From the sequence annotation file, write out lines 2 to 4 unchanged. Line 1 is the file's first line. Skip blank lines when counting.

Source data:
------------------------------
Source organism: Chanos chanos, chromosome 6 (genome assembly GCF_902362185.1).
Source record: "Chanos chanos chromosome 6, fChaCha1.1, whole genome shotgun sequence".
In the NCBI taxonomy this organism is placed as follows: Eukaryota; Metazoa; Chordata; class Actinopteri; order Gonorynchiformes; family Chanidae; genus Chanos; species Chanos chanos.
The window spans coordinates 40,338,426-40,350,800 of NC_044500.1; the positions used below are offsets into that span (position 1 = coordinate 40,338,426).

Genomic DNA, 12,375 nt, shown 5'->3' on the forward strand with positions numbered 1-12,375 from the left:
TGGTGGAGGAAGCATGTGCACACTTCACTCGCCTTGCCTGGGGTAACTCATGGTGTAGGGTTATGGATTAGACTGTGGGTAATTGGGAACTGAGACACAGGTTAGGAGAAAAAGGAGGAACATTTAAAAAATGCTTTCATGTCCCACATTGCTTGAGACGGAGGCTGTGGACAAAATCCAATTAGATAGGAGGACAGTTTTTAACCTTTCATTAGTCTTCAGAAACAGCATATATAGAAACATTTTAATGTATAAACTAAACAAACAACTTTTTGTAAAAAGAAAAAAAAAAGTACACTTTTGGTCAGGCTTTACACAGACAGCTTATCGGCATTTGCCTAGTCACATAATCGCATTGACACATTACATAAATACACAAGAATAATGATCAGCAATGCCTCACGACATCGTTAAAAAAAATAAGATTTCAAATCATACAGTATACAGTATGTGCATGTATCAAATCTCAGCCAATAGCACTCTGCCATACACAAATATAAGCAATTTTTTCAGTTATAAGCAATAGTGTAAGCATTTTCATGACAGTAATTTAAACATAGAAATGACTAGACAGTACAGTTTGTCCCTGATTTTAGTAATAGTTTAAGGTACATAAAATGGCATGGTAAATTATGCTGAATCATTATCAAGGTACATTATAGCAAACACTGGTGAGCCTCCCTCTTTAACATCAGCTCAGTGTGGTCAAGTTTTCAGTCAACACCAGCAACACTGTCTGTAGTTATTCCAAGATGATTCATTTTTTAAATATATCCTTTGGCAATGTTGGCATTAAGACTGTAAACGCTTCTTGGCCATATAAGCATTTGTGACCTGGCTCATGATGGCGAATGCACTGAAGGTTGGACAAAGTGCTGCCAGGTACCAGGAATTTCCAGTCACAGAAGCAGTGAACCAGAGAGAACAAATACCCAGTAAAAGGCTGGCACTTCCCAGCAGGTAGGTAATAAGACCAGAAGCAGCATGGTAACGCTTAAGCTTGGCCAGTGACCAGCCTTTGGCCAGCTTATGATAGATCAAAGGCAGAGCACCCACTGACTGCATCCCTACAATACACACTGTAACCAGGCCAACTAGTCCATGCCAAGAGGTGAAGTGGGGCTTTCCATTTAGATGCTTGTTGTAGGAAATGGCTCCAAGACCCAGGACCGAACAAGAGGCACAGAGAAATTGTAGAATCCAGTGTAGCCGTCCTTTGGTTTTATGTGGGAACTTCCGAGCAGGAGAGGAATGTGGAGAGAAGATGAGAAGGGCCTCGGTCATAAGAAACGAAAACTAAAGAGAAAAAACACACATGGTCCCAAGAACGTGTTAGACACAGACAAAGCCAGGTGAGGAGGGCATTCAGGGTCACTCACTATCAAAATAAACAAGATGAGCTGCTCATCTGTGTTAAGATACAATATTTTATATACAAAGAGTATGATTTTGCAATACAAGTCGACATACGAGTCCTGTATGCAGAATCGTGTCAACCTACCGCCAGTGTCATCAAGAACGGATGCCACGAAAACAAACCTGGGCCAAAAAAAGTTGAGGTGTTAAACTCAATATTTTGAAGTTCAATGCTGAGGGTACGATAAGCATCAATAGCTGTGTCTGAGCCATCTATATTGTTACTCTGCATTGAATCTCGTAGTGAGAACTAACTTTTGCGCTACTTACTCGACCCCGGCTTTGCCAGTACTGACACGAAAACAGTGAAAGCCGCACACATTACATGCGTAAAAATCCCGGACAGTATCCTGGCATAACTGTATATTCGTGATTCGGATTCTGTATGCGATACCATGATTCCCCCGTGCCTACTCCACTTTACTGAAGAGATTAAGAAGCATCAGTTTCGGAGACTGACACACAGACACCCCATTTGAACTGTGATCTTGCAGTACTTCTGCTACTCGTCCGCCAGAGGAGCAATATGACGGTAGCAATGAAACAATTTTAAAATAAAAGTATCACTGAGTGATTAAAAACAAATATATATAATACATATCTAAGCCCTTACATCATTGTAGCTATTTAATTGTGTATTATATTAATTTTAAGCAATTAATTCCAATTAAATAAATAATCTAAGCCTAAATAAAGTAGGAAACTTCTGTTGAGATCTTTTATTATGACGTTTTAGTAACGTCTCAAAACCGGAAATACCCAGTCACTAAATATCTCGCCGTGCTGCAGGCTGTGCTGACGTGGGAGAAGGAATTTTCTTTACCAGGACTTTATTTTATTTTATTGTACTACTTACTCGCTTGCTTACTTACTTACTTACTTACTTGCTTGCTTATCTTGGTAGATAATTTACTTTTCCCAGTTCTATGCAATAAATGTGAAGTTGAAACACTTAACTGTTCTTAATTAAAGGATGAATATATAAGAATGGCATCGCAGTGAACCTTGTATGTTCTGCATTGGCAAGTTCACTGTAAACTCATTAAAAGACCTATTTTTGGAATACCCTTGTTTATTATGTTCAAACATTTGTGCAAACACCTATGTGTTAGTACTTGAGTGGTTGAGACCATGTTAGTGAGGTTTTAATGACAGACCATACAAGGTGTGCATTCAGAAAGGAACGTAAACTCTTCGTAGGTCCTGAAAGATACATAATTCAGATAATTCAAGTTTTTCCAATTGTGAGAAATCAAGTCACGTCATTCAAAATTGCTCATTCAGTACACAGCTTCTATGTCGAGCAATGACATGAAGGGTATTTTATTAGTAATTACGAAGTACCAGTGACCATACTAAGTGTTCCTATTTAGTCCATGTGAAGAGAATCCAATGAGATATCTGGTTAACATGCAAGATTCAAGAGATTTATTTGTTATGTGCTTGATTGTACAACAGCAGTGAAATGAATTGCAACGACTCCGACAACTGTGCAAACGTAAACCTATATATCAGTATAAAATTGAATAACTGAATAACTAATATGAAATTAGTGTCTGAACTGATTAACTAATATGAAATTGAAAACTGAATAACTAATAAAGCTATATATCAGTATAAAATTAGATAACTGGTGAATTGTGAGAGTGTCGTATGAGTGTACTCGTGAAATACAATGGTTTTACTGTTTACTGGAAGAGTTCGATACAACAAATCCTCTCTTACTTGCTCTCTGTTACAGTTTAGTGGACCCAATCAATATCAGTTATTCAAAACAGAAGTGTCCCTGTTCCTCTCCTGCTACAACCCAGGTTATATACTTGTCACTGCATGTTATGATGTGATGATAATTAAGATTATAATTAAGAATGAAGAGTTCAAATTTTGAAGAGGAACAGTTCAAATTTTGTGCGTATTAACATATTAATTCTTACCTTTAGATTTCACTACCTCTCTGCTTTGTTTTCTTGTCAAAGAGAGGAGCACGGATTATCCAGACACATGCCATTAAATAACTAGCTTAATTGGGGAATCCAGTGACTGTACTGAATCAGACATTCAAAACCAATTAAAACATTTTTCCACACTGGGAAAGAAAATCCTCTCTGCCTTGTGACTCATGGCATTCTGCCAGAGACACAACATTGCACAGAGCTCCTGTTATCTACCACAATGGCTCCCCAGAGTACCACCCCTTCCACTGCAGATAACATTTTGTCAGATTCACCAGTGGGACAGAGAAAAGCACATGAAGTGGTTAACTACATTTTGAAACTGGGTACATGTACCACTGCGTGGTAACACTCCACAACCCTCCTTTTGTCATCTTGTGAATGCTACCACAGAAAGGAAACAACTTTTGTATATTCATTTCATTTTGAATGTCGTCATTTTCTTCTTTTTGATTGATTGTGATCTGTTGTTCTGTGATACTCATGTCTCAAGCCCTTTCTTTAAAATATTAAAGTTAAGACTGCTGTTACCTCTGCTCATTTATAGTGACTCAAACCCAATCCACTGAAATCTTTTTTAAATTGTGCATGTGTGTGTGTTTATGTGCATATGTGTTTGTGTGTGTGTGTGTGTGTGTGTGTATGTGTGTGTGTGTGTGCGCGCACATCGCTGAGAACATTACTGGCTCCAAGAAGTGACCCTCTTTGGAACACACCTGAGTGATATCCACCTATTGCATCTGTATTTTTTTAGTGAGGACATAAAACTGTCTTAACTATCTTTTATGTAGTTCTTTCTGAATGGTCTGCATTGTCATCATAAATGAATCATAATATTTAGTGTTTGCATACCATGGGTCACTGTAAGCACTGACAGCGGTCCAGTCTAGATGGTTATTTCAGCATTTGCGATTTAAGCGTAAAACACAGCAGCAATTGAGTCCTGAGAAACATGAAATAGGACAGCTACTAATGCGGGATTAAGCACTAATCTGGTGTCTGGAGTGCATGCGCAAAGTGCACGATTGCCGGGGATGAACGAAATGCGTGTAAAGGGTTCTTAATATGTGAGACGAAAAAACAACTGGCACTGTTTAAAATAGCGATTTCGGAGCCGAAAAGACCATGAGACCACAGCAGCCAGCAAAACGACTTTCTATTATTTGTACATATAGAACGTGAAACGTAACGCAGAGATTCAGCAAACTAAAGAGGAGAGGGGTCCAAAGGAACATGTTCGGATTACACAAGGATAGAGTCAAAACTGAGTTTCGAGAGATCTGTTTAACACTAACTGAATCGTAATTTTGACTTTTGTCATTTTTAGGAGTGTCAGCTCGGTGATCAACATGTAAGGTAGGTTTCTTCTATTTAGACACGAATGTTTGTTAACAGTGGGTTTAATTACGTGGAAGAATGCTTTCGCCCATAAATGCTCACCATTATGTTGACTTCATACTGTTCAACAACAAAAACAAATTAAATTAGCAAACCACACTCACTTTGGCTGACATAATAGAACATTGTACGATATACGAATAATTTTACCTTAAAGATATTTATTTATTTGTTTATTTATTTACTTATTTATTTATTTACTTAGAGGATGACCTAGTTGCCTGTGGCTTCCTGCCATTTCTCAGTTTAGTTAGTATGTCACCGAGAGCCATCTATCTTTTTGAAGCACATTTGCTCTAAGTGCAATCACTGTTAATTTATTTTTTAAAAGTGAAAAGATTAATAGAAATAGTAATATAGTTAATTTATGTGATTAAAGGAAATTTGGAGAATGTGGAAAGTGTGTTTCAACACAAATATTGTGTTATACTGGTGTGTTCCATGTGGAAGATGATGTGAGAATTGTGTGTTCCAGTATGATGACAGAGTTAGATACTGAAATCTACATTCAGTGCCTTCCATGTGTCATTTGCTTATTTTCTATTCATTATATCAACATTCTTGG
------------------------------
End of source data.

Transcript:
Source record: "Chanos chanos chromosome 6, fChaCha1.1, whole genome shotgun sequence".
In the NCBI taxonomy this organism is placed as follows: Eukaryota; Metazoa; Chordata; class Actinopteri; order Gonorynchiformes; family Chanidae; genus Chanos; species Chanos chanos.
The window spans coordinates 40,338,426-40,350,800 of NC_044500.1; the positions used below are offsets into that span (position 1 = coordinate 40,338,426).